The plant floor is the beating heart of any manufacturing business. And success of any kind in the manufacturing business depends heavily on three things – product quality, consistency, and cost savings.
Balancing all three targets on the plant floor is not an easy task. To achieve it, you need quality management. This article will explore the basics of quality management, and how it contributes to effectiveness and efficiency on the plant floor.
What is Quality Management?
Quality management in manufacturing is all about the pursuit of excellence. In manufacturing, excellence is considered creating a superior product that satisfies the needs of customers, while at the same time creating value (revenues) for your business. Its origins can be traced back to medieval craft guilds. They stressed strict adherence to certain manufacturing processes and principles of the shop floor, to maintain product excellence, or “fine craftsmanship” at all times.
With the evolution of modern industrial manufacturing, the basic principles of craftsmanship also evolved into the discipline of quality management. The modern Quality Management System (QMS) has three main components:
- Quality Control (QC): maintaining a certain level of quality in all factors of production.
- Quality Assurance (QA): preventing defects in products and ensuring high levels of customer satisfaction.
- Quality Improvement (QI): focusing on the continuous improvement of all aspects of production, and preventing waste.
In QMS, there is a heavy emphasis on the need to look at every facet of a manufacturing business – from the shop floor to the top floor, and from vendors/suppliers to the final customer. But when you array all these facets on a matrix, you will invariably find the plant floor at the center. This is why the positive effects of QMS will most keenly be felt on the plant floor, even though it has a wide focus.
Here are the main ways in which Quality Management can benefit effectiveness on the plant floor:
- Focus On Hiring/Training: Despite tremendous progress in robotics and automation, humans continue to play a central role on the plant floor in modern manufacturing. According to Gartner, this will continue well into the future, as we design robots to augment human workers, instead of replacing them. And you cannot have product excellence with shoddy, untrained workers. QMS recognizes the importance of hiring qualified workers and providing adequate training to improve their skills. Employee training is vital for the future of manufacturing in the age of Industry 4.0.
- Process Review. The plant floor is a hub of activity, with workers involved in numerous complex and interconnected processes. Any flaw or defect in one stage can delay the chain and reduce the overall efficiency and speed of the production cycle. A key component of QMS in manufacturing is frequent performance audits and reviews of plant floor systems, equipment, and processes. The results are matched against industry excellence standards and/or organizational goals. This helps detect flaws and nip them in the bud.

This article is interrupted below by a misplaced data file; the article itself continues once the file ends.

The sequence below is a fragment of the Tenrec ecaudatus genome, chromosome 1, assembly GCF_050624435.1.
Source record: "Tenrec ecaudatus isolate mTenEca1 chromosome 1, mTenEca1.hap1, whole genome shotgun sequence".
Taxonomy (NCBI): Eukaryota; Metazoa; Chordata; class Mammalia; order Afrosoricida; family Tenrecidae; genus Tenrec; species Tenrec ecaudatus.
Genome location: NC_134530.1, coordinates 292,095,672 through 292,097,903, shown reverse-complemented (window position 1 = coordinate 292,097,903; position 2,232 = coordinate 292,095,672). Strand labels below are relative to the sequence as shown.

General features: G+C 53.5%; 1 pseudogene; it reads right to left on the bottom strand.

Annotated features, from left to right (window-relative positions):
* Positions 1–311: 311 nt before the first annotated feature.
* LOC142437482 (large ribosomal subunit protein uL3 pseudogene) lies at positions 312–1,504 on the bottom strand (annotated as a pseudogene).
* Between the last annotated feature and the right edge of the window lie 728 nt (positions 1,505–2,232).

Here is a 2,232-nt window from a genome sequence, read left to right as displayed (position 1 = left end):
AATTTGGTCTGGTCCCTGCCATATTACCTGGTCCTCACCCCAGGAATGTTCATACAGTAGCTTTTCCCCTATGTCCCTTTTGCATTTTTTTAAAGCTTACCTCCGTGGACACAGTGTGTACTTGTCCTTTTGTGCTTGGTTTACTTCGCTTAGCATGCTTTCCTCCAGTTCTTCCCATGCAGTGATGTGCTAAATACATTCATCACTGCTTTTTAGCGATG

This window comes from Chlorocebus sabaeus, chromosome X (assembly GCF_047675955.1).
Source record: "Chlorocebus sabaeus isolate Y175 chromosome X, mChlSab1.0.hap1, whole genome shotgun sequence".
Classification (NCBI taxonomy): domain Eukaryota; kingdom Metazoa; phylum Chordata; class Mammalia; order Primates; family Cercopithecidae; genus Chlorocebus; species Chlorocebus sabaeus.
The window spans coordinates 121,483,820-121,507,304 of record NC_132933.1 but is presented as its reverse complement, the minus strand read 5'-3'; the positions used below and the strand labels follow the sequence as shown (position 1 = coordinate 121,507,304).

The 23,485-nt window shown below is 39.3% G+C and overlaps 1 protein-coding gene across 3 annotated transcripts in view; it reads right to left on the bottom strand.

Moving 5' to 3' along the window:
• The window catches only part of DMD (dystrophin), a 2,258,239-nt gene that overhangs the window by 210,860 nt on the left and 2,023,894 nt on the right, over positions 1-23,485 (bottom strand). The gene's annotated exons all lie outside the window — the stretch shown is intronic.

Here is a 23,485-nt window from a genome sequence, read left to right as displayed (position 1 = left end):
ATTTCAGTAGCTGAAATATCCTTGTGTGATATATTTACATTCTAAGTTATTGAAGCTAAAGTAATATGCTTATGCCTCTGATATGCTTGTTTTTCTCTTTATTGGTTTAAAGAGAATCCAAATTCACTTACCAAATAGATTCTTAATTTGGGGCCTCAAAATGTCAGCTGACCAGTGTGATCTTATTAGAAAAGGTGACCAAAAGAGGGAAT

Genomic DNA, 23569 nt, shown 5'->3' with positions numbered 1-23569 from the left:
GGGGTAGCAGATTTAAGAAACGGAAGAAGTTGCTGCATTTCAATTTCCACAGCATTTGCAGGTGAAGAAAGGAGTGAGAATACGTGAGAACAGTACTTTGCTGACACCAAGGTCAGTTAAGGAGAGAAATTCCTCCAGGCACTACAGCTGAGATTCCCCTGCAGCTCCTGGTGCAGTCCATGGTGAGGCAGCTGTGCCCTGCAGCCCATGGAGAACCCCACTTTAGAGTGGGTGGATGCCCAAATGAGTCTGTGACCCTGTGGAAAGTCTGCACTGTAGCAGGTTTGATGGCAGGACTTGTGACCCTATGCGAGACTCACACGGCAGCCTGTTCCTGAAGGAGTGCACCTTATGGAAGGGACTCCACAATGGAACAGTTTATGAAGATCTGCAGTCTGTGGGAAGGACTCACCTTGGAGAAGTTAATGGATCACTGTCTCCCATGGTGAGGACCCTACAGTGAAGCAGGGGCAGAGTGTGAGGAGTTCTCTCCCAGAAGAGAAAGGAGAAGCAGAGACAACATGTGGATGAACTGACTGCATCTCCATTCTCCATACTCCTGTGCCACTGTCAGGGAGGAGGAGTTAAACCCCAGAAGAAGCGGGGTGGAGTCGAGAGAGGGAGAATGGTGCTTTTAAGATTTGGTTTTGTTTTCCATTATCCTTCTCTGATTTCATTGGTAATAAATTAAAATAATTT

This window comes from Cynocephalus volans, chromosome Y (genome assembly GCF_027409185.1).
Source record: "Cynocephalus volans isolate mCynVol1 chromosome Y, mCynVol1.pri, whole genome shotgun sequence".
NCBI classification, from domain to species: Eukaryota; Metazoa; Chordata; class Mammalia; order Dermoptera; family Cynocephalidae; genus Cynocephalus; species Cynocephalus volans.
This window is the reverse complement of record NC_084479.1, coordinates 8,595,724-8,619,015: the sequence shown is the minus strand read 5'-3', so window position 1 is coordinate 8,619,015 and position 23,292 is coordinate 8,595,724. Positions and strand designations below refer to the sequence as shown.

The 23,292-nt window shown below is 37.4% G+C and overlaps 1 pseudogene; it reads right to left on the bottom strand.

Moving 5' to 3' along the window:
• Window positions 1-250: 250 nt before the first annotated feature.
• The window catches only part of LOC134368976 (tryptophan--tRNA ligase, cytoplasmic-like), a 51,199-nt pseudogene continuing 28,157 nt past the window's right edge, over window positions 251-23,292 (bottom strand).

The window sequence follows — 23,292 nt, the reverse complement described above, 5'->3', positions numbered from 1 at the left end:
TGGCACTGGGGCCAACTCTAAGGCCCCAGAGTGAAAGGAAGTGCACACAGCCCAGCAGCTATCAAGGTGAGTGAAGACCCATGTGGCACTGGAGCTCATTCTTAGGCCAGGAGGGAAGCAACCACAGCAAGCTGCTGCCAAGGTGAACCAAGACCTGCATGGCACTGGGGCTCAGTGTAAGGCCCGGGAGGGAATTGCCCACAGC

- Workplace Safety. Plant floors and other manufacturing zones are workplaces with a high risk of accidents and injury. In the U.S., companies that don't follow OSHA guidelines on workplace safety run the risk of civil penalties and lawsuits. QMS puts employee safety and compliance as top priorities of an organization. According to Harvard Business Review, an accident-free plant floor is a more effective and productive area. Employees cannot function at the top of their skills when they are worried about personal safety. Personal safety has a great impact on employee turnover as well. High attrition can have a long-term impact on your operational efficiency and finances, as training and onboarding of new workers is slow and expensive. Finding new talent can be difficult, as the skill gap in manufacturing will exceed 2.1 million by 2030.
- Total Productive Maintenance. Machine malfunctions and breakdowns can cripple your productivity stats and affect the on-time delivery of products. Improper maintenance is often the culprit. To achieve perfect and uninterrupted production on the plant floor, you need total productive maintenance (TPM). As part of Lean management principles, TPM focuses on using advanced analytics, predictive maintenance, training, and increased collaboration between plant floor teams and maintenance teams. The aim is to create a safe, well-organized plant floor with minimal disruption or breakdowns.
Manufacturing is at a historic threshold of the Industry 4.0 paradigm. It promises better automation, 360-degree visibility, and penetrating new insights from data analytics. Together, these have the potential to improve the effectiveness and efficiency of the plant floor like never before.
At the same time, challenges remain, with an increasing skill gap, signs of economic recession, global instability, and sustainability concerns. To keep the plant floor humming along at peak optimization in these conditions, you need the holistic vision provided by Quality Management.
Bryan Christiansen is the founder and CEO of Limble CMMS.